By Karen Shanton
In early 2013, legislative proposals to allocate presidential electoral votes by congressional district have drawn a lot of press. But another type of electoral vote change, the National Popular Vote (NPV) Compact, got more attention—and traction—in state legislatures in the last several years.
When a state joins the NPV Compact, it pledges to award all of its electoral votes to the winner of the popular vote nationwide, regardless of who wins the popular vote in the state. NPV differs from the other proposals for changing electoral vote allocation in a couple of important ways:
It's not a change states make unilaterally. If Oklahoma or Washington approves the district system proposal it has pending, the change will go into effect—no matter what other states decide to do with their votes. NPV legislation, on the other hand, is only activated once states with a majority of electoral votes join the compact. Currently, states with electoral votes totaling 132 have signed on; another 138 electoral votes are required for the compact to take effect.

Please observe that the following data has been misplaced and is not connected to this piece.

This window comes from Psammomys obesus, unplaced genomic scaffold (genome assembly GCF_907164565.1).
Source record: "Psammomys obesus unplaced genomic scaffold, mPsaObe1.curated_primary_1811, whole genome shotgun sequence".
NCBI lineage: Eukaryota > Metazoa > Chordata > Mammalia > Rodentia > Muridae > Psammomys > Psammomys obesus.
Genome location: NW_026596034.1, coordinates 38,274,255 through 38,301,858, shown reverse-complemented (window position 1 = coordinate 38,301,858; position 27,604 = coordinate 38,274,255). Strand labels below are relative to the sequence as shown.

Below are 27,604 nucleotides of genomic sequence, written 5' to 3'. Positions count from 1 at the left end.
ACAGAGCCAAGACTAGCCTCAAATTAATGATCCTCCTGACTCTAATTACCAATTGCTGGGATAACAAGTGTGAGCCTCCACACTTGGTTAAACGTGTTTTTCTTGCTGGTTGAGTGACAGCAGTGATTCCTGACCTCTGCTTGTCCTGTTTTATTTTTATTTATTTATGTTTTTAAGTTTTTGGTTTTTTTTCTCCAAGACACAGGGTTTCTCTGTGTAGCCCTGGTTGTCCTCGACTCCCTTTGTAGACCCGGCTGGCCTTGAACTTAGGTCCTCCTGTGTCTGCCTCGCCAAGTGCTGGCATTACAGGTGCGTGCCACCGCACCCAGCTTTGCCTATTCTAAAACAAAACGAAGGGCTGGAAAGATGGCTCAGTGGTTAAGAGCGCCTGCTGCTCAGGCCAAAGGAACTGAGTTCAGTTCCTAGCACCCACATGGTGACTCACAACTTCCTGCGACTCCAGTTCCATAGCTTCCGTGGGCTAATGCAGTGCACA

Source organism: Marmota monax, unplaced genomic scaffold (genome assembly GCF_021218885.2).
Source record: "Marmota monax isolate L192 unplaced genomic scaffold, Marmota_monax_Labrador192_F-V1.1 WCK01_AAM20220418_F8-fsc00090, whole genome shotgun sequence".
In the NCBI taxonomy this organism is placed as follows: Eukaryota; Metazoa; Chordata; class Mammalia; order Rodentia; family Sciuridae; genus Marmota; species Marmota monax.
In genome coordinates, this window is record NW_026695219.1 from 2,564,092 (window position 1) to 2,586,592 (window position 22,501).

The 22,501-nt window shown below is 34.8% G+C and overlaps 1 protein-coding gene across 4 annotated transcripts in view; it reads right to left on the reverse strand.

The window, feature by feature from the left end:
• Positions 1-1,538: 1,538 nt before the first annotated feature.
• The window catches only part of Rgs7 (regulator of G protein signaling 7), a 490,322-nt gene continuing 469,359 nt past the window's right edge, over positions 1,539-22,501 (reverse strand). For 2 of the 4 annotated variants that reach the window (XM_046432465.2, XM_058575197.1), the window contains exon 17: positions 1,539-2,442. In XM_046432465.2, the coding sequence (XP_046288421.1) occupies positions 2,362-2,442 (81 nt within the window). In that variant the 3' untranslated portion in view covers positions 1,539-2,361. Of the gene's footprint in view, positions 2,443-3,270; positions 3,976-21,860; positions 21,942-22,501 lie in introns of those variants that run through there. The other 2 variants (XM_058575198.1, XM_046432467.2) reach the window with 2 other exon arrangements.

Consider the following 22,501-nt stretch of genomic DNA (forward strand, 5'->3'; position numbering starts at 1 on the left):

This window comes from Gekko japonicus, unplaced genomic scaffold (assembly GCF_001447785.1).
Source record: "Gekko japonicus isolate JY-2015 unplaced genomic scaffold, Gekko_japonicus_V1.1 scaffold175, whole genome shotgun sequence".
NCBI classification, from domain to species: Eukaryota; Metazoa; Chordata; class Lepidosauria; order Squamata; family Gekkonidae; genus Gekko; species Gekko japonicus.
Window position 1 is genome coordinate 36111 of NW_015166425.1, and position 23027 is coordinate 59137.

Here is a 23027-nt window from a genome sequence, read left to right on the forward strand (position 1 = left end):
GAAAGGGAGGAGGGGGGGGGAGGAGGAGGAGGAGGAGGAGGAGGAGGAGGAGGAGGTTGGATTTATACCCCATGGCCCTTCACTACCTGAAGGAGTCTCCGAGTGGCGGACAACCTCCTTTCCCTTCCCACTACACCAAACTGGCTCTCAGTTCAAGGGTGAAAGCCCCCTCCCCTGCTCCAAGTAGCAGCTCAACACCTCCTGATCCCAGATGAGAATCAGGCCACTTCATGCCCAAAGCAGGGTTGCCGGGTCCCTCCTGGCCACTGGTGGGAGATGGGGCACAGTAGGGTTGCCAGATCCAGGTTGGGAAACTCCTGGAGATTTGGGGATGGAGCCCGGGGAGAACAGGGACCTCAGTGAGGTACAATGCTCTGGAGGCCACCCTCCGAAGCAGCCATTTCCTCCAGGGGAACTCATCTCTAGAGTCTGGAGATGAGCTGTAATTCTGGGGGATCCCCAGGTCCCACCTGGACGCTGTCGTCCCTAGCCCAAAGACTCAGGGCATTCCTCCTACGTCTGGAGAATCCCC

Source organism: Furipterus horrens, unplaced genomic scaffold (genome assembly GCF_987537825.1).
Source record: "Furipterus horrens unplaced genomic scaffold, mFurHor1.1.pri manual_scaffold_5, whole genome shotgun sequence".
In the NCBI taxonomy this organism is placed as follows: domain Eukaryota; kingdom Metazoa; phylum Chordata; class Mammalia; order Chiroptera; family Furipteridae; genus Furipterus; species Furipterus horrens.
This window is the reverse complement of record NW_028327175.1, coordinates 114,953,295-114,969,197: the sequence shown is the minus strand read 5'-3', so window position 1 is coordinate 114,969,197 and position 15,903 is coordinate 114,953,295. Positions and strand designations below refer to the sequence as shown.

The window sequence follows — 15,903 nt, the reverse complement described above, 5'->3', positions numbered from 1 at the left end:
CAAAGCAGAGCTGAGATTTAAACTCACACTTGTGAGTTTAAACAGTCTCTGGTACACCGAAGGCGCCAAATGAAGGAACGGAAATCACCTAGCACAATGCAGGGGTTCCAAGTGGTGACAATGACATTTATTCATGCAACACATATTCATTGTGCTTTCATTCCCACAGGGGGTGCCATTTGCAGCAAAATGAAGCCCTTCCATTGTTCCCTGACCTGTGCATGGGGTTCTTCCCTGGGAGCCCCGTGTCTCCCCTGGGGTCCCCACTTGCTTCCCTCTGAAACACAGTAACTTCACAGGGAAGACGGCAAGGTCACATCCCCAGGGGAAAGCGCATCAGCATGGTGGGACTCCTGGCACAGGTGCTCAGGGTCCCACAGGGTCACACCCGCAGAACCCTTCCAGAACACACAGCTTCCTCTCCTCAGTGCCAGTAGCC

It functionally sidesteps the Electoral College. Strictly speaking, NPV is a way of allocating electoral votes. Unlike other electoral vote allocation proposals, however, it effectively bypasses the Electoral College. Rather than allocating votes solely on the basis of votes in-state, it awards them to the national vote winner.
NPV's trajectory has also been different. Interest in the NPV Compact exploded just as enthusiasm for other electoral vote allocation proposals started to wane. Though introduction rates for both NPV and non-NPV bills have dropped since 2007-2008, NPV continues to be introduced at a significantly higher rate than other proposals.
It has also been entertained by more states—NPV legislation has been introduced in all 50 states (and the District of Columbia), compared to 35 states for other electoral vote allocation proposals—and met with more success. Eight states and DC have signed on to NPV. Post-2000, none have approved any of the other proposals.
Over the years, partisan support for the NPV Compact has changed. Initially, Democrats were much more likely than Republicans to be lead sponsors of NPV bills; about seven times as many states saw Democrat- as GOP-led legislation in 2006-2008. However, last session saw a jump in GOP backing. More than a third of the states that considered NPV in 2011-2012 saw bills with Republican primary sponsors. (All nine of the successful NPV efforts were passed by Democrat-controlled legislatures.)
Other types of proposals (e.g. proposals to allocate electors by congressional district), by contrast, have seen a decline in bipartisan backing. Historically, these proposals have tended to have a mix of Democratic and Republican sponsors; the partisan split in most biennia has hovered around 50-50. That changed this year. So far in 2013, non-NPV proposals have only been introduced by Republicans.
For more on NPV, see NCSL's National Popular Vote page.